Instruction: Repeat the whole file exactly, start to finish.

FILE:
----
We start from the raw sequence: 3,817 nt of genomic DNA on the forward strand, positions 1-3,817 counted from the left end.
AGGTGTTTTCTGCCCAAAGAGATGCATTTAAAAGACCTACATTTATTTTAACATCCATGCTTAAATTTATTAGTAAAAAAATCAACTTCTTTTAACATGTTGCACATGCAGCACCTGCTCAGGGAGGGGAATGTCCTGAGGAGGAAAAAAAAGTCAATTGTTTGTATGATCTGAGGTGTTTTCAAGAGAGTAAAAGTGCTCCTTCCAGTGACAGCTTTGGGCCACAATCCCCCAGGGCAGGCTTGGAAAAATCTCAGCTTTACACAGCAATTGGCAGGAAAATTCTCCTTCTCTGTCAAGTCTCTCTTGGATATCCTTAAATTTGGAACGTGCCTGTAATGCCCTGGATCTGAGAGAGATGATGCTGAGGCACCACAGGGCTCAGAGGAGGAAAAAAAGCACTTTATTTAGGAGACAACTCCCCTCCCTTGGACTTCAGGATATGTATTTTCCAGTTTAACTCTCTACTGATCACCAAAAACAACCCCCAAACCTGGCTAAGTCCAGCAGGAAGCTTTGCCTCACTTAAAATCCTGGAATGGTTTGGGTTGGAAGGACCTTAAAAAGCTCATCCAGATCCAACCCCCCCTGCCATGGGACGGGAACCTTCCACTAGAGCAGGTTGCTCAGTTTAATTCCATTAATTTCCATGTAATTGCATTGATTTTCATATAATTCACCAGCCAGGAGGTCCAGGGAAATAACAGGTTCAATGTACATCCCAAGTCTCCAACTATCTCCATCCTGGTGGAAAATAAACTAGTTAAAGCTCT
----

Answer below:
We start from the raw sequence: 3,817 nt of genomic DNA on the forward strand, positions 1-3,817 counted from the left end.
AGGTGTTTTCTGCCCAAAGAGATGCATTTAAAAGACCTACATTTATTTTAACATCCATGCTTAAATTTATTAGTAAAAAAATCAACTTCTTTTAACATGTTGCACATGCAGCACCTGCTCAGGGAGGGGAATGTCCTGAGGAGGAAAAAAAAGTCAATTGTTTGTATGATCTGAGGTGTTTTCAAGAGAGTAAAAGTGCTCCTTCCAGTGACAGCTTTGGGCCACAATCCCCCAGGGCAGGCTTGGAAAAATCTCAGCTTTACACAGCAATTGGCAGGAAAATTCTCCTTCTCTGTCAAGTCTCTCTTGGATATCCTTAAATTTGGAACGTGCCTGTAATGCCCTGGATCTGAGAGAGATGATGCTGAGGCACCACAGGGCTCAGAGGAGGAAAAAAAGCACTTTATTTAGGAGACAACTCCCCTCCCTTGGACTTCAGGATATGTATTTTCCAGTTTAACTCTCTACTGATCACCAAAAACAACCCCCAAACCTGGCTAAGTCCAGCAGGAAGCTTTGCCTCACTTAAAATCCTGGAATGGTTTGGGTTGGAAGGACCTTAAAAAGCTCATCCAGATCCAACCCCCCCTGCCATGGGACGGGAACCTTCCACTAGAGCAGGTTGCTCAGTTTAATTCCATTAATTTCCATGTAATTGCATTGATTTTCATATAATTCACCAGCCAGGAGGTCCAGGGAAATAACAGGTTCAATGTACATCCCAAGTCTCCAACTATCTCCATCCTGGTGGAAAATAAACTAGTTAAAGCTCT